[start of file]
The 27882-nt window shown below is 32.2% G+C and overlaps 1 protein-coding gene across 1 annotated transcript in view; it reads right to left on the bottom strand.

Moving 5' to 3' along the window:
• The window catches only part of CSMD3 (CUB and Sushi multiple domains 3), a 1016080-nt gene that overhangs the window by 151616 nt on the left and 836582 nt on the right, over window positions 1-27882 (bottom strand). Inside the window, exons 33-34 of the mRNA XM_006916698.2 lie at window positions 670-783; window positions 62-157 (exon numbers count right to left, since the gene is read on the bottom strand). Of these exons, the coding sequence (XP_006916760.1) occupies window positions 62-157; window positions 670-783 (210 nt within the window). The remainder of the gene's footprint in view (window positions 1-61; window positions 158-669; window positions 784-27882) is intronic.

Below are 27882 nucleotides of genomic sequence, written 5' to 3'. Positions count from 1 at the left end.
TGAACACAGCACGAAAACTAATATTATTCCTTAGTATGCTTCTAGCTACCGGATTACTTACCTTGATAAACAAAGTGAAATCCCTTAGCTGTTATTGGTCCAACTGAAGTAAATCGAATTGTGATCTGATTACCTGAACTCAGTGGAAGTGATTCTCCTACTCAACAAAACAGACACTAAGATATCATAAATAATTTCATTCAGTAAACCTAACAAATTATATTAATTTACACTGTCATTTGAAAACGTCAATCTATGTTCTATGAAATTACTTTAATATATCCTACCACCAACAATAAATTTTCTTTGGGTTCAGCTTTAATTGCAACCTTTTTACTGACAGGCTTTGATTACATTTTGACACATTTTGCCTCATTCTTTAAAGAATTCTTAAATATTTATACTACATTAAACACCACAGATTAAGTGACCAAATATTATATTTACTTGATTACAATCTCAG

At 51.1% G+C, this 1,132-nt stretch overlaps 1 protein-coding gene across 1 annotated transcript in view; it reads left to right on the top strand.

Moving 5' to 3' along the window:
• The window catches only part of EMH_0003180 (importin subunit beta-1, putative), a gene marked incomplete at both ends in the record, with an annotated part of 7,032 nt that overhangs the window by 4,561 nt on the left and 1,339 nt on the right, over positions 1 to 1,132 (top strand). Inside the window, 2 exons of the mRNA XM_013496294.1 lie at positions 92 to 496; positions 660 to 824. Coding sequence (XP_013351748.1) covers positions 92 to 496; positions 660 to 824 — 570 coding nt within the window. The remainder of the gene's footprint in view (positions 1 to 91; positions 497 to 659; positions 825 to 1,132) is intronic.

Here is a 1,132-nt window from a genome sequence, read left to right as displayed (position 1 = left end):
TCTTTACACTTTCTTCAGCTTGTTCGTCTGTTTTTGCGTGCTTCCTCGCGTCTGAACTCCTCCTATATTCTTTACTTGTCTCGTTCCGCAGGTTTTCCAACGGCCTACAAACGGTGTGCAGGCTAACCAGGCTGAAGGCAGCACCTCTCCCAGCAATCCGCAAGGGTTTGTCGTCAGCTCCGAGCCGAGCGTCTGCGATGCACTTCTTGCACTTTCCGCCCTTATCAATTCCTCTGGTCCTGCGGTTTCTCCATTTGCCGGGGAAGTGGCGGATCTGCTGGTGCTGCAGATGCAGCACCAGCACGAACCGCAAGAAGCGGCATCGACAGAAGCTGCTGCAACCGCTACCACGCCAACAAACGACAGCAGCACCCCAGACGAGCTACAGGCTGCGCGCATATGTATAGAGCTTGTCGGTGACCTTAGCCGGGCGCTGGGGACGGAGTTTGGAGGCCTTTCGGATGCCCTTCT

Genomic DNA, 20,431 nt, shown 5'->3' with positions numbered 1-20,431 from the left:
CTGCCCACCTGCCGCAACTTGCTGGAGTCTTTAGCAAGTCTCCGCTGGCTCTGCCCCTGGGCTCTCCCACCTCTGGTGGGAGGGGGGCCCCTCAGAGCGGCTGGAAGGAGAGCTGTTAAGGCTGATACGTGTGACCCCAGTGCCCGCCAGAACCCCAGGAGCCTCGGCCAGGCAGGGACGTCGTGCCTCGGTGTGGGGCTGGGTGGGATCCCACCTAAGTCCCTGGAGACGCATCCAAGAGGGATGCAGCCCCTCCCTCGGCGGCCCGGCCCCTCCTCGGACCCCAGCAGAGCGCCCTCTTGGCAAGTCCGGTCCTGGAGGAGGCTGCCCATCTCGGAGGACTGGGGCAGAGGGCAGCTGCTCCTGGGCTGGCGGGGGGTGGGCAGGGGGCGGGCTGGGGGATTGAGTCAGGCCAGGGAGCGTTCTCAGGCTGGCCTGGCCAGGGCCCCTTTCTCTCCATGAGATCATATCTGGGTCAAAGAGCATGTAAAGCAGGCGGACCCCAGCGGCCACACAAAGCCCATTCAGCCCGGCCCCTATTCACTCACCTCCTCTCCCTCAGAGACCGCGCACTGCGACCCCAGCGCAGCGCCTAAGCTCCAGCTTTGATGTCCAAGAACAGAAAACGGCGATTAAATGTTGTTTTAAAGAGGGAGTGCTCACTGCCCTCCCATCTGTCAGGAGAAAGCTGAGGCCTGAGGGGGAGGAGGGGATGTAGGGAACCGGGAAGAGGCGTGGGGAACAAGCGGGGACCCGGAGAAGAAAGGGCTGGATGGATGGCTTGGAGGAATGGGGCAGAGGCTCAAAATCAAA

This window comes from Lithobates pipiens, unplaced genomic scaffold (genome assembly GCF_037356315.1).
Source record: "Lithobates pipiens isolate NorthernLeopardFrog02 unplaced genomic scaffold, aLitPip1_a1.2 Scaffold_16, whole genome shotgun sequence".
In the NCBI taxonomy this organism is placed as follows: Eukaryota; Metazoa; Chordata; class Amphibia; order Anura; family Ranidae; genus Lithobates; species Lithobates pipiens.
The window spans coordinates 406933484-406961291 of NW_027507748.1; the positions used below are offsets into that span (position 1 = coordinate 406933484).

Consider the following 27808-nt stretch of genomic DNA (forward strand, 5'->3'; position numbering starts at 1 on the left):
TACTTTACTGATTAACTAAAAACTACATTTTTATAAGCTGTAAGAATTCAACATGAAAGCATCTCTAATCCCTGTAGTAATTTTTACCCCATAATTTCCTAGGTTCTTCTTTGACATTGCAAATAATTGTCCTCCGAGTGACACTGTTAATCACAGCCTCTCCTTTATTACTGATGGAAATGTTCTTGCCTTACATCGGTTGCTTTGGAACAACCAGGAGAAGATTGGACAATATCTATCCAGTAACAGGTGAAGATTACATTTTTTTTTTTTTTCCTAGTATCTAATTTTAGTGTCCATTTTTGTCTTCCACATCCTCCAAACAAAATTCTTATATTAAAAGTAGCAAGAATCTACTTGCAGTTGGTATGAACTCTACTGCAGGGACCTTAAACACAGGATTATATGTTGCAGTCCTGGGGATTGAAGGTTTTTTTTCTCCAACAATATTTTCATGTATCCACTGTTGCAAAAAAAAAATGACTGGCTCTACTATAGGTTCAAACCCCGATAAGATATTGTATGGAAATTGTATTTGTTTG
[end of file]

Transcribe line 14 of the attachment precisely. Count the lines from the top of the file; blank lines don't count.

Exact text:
Source record: "Lithobates pipiens isolate NorthernLeopardFrog02 unplaced genomic scaffold, aLitPip1_a1.2 Scaffold_16, whole genome shotgun sequence".